SWIFT will soon open up membership of its KYC Registry, used by nearly 4,000 correspondent banks and funds players, to all supervised financial institutions. The registry is used as a secure repository where know your customer (KYC) data and documents are stored and can be shared by users. The registry supports KYC compliance and reduces due diligence costs for banking counterparties.
It was launched in December 2014 and members originally had to be SWIFT-connected supervised institutions. From September 2017, any supervised financial institutions can join the registry, regardless of whether they are connected to SWIFT.
SWIFT's Luc Meurant said: “Extending KYC Registry membership to all eligible supervised financial institutions means that current Registry members will profit from even broader coverage of their correspondent banking and funds distribution networks, allowing them to further consolidate and streamline their customer due diligence activities. In parallel, smaller institutions will benefit from industry-agreed standards and best practices in know your customer compliance. As well as delivering efficiency gains and cost savings, the move will foster financial inclusion and further strengthen the Registry’s position as the KYC utility of choice for the global financial industry.”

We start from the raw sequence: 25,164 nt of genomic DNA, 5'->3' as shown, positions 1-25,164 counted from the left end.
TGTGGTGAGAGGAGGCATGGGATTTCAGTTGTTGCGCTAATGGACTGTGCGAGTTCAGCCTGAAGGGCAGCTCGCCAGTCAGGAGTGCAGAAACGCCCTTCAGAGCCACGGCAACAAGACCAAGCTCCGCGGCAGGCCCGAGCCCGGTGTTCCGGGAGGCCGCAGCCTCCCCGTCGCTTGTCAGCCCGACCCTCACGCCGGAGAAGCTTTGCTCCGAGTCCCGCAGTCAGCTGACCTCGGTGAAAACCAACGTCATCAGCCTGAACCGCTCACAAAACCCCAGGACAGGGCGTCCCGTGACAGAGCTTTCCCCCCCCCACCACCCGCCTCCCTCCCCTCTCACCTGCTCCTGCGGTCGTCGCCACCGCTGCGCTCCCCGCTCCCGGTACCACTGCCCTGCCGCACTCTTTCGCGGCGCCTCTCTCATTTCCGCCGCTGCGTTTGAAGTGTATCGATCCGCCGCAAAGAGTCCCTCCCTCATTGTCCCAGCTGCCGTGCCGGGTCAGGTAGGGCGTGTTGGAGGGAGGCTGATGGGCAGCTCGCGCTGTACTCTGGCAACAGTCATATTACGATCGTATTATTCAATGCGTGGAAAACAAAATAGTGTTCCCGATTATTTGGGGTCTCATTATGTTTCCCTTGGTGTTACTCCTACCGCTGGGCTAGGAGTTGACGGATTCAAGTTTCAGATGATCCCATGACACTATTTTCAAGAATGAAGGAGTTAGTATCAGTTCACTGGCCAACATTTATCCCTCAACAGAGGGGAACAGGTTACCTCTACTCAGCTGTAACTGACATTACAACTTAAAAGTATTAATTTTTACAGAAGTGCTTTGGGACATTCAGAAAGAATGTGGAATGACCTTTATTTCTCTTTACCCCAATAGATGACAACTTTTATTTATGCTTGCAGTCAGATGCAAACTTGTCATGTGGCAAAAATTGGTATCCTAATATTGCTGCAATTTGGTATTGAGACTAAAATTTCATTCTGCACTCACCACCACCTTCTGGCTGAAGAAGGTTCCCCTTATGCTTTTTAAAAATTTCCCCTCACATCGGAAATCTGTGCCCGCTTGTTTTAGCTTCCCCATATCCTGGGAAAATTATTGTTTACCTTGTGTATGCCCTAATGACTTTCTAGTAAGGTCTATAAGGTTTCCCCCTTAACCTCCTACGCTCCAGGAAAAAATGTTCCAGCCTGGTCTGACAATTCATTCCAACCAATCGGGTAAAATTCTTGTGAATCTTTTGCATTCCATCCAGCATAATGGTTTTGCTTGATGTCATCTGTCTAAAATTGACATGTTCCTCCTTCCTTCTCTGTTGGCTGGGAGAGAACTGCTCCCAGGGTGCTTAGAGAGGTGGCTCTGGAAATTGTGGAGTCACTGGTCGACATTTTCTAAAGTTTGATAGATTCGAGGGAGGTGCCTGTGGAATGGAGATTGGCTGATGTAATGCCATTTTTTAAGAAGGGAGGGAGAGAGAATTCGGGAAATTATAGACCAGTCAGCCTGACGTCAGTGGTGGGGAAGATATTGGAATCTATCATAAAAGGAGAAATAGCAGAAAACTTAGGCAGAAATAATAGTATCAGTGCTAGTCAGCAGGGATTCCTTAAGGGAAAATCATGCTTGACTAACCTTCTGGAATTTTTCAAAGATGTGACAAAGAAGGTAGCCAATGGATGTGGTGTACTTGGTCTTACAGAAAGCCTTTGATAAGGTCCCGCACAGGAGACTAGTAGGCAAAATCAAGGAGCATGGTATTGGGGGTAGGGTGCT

Need for third-party services on KYC compliance
Regulations requiring stringent KYC documentation and data are becoming an increasing burden for both banks and corporates. SWIFT's registry helps to streamline this process. But it's not the only KYC on-boarding service that is becoming increasingly popular among banks and their customers. A solution from Thomson Reuters, Org ID KYC, was launched in 2014 and serves 26 major financial institutions and asset management firms, manages over 350,000 KYC records and publishes more than 1.25 million continuously refreshed legal entity profiles. The trend is clear: corporates and financial institutions are required to comply with KYC regulations but it sucks a huge amount of their time away from their 'real' business. Using a third-party to go through the due diligence and checks must be the way forward and this is where the products from Thomson Reuters and SWIFT's registry can make a big difference to users.
CTMfile has covered this topic several times:
KYC alone is not enough to prevent AML and other fraud types
“Know your transaction” and “KYC recency” are vital, but will it ever be achieved? How are corporates going to do this?
Thomson Reuters’s lead in 3rd party KYC grows as acquires Clarient & DTCC’s Avox
Acquisition of two key players to bolster their Know Your Customer (KYC), client reference data and legal entity data capabilities increases pressure on corporates to use third party services
KYC services expand to include due diligence across all regulations and regions
kyc.com’s KYC and due diligence service gains traction with more member banks and more corporate users